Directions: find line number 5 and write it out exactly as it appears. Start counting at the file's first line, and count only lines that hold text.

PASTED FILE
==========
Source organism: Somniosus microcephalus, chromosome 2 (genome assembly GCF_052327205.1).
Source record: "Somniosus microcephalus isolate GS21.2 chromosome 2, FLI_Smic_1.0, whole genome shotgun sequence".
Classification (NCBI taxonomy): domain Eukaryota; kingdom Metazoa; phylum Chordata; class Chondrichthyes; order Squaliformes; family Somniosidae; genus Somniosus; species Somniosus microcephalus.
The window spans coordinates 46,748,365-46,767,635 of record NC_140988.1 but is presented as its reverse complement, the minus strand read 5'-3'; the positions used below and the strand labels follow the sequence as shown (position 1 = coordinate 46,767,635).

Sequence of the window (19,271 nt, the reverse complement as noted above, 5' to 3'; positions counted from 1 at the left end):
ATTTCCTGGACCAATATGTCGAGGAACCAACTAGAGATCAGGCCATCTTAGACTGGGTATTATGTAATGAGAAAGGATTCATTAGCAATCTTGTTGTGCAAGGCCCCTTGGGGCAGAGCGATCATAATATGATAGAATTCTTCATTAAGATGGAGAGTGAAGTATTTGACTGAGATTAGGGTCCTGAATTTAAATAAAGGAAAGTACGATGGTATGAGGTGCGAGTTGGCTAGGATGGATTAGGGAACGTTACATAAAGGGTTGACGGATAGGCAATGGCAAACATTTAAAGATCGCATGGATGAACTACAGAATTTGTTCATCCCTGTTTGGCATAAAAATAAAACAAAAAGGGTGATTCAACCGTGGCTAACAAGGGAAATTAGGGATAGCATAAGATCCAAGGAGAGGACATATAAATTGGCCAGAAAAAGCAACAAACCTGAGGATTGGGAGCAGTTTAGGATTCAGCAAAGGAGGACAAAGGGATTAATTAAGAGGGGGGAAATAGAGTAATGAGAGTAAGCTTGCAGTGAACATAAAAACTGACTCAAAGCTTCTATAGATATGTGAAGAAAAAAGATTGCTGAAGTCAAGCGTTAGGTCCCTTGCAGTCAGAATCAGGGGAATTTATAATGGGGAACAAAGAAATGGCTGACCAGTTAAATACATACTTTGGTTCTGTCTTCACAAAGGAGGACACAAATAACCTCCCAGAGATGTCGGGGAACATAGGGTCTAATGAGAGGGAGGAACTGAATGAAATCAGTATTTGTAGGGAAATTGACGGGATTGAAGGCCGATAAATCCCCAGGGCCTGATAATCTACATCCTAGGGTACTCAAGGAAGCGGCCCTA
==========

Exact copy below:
Sequence of the window (19,271 nt, the reverse complement as noted above, 5' to 3'; positions counted from 1 at the left end):